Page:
Losing the Plot
While working on Daldordon, my Strange adventure, I’ve been grappling with what it means to “create an adventure”. There’s the physical product - the words, the maps and everything else, but what is it that will make the experience at the table an actual adventure for the players?
I had a vision of creating something wholly new. Not new mechanics or a groundbreaking storytelling methodology, but an adventure not based on an existing fandom or lifted from a popular TV show or book. True confession: I am a bad geek. I don’t like comics, I am not a particular fan of Star Wars or Star Trek, I don’t want to run a game of superheroes, and Tolkien elves have pretty much worn out their welcome with me, too. I decided Monte Cook Games’ The Strange would be perfect for what I wanted to do. Through what is known in The Strange as “fictional leakage”, any story (or perhaps even a dream) can create its own world - a new “recursion”, which suited my purpose perfectly.
My inspiration for the setting came from an article I read about the Altai, the part of our world that spans corners of Mongolia, China, Kazakhstan and southern Siberia. The traditions of shamanism and falconry, the colorful folk tales, and the ancient deerstones were evocative and interesting, and I’d never seen the region’s cultural elements incorporated into a game. Rather than just lift an existing people’s culture, I decided to create an alternate world based on a mixture of several prehistoric threads from the region.
So then, as any writer would, I set about writing a plot. Warring dragonlords! Nomadic clans! Deerstone teleportation! There was plenty of material to choose from and be inspired by and I plodded along for a bit, but then things bogged down. Plot. Why was I writing a plot? What would the players do in this plot of mine? What if they didn’t want to do it? What if they did something entirely different? I’m sure all these questions are obvious to anyone who has ever written an RPG adventure, but I had to figure this out for the first time. And when I finally realized that plot is what we do at the gaming table, not what the RPG writer does at their desk, it started to fall into place.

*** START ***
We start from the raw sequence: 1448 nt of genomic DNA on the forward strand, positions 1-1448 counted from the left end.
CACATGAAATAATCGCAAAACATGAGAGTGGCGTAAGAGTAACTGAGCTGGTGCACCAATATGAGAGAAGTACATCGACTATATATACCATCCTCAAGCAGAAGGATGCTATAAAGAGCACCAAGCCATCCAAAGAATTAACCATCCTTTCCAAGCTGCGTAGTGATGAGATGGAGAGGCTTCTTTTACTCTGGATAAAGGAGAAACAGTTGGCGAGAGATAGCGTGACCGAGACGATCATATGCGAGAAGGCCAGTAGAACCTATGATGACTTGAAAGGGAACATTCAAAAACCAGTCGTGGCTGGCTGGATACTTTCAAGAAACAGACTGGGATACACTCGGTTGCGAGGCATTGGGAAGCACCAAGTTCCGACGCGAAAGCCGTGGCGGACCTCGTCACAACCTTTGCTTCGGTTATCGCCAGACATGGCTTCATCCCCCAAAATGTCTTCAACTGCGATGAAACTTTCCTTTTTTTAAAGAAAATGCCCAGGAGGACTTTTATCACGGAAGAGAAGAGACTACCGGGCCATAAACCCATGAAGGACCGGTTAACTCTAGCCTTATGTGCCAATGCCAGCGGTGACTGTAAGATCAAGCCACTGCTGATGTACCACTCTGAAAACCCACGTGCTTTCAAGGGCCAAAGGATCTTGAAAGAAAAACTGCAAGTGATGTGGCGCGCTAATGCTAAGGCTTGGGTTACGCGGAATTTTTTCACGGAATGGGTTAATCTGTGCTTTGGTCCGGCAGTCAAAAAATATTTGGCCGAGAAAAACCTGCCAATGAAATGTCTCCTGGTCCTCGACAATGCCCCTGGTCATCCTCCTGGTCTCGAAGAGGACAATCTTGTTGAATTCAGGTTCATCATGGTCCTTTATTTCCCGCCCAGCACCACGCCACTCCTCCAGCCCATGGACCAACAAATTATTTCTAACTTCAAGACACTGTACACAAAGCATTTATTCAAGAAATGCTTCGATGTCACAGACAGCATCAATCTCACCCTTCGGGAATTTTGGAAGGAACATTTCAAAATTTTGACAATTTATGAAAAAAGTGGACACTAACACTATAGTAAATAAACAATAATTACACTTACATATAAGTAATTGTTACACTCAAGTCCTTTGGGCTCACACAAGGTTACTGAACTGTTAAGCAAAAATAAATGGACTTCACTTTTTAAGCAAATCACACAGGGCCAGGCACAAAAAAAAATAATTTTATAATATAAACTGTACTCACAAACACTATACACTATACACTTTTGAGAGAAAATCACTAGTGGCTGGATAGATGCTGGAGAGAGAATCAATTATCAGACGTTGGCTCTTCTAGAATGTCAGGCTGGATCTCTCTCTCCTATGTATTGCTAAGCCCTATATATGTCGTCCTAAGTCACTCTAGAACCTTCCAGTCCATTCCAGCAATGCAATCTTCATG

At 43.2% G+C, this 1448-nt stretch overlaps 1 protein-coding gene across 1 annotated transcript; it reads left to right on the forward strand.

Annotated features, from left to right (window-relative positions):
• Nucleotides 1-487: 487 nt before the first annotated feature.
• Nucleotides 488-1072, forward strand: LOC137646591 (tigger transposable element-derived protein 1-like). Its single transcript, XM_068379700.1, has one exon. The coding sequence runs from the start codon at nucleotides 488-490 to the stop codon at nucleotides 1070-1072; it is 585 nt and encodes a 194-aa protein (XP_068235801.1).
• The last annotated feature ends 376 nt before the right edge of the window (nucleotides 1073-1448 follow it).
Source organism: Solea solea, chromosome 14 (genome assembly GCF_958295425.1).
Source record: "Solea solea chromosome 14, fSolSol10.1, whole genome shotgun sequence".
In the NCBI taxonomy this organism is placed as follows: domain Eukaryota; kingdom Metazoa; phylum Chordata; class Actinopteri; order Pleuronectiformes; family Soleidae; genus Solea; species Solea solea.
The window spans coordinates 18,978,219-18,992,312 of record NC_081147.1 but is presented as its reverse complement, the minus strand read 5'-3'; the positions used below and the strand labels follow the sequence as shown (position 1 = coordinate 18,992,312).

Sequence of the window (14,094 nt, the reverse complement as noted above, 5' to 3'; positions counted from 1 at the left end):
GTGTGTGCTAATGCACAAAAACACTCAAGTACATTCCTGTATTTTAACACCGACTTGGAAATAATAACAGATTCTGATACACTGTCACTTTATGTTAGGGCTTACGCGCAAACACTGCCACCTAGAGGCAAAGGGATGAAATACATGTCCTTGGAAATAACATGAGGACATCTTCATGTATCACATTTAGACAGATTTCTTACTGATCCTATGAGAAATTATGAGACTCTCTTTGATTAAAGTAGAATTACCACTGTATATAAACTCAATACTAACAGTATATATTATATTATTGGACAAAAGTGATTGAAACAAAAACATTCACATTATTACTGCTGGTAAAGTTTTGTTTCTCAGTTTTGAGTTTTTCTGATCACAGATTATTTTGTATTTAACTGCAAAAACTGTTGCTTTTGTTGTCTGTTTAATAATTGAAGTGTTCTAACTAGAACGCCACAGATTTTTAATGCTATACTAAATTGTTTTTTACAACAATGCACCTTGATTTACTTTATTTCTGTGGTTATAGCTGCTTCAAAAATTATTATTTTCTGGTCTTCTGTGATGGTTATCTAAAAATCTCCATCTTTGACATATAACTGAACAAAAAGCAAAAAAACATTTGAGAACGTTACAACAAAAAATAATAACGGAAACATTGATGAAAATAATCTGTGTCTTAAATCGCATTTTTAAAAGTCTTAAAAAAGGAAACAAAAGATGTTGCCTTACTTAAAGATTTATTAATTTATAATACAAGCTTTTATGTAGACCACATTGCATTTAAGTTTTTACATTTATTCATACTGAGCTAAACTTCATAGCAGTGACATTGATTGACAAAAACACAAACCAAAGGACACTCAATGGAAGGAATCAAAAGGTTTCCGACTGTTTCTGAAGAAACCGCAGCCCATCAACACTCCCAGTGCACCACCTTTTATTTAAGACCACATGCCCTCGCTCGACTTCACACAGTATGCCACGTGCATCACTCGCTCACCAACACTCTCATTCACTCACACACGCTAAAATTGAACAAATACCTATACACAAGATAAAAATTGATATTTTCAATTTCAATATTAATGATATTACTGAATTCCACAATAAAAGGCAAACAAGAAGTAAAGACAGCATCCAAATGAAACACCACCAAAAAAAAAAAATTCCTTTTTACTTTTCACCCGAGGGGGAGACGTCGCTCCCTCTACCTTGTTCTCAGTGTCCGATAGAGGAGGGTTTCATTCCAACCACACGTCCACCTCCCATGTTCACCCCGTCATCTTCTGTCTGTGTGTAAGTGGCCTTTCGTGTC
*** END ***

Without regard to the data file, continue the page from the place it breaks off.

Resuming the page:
Instead of a plot, I decided to build the world, answering important questions about each element within it. Much of the plot work I’d already done informed the answers to many of these questions. Maybe some players will enjoy reading that backstory, but, while I might lift an adventure hook from my story line, most of it won’t be an interactive part of the setting.
Here are the elements and details I decided to incorporate:
- Places – What locations can the PCs visit? What can they do there - shop for gear, stay at an inn, play a game, be assigned a mission, other activities? Who lives there? What does this place look like? What natural laws govern this place – magic, standard physics, something else? What features of this place have special powers/significance?
- Organizations/Groups – What factions, agencies, cults, or other groups exist in this world? What is their purpose, stated or otherwise? Who controls the group? Who belongs to the group? What is its relationship to other groups, if any?
- Characters – What are the names of the sentient characters? What are their goals, both short-term and long-term? Are they likely to be initially friendly or hostile to the party, and why? How are they involved with other NPCs, if at all? What weapons/powers do they possess? Who and what, if anything, is under their control?
- Information – What pieces of information are important and how can the PCs access that information? Are there multiple ways to get the same piece of information?
- Creatures – What creatures are in this world? What can they do? Are they friendly or hostile? What motivates them - pure aggression, protection of territory, hunger?
With the setting material complete, creatures and NPCs can be statted up, adventure hooks can be plugged in, and the storytelling can begin at the table. Where it belongs.
Note: If you want to know more about deerstones and the Altai region, here are some links. Be warned, though. If you are anything like me, this is a limitless rabbit hole.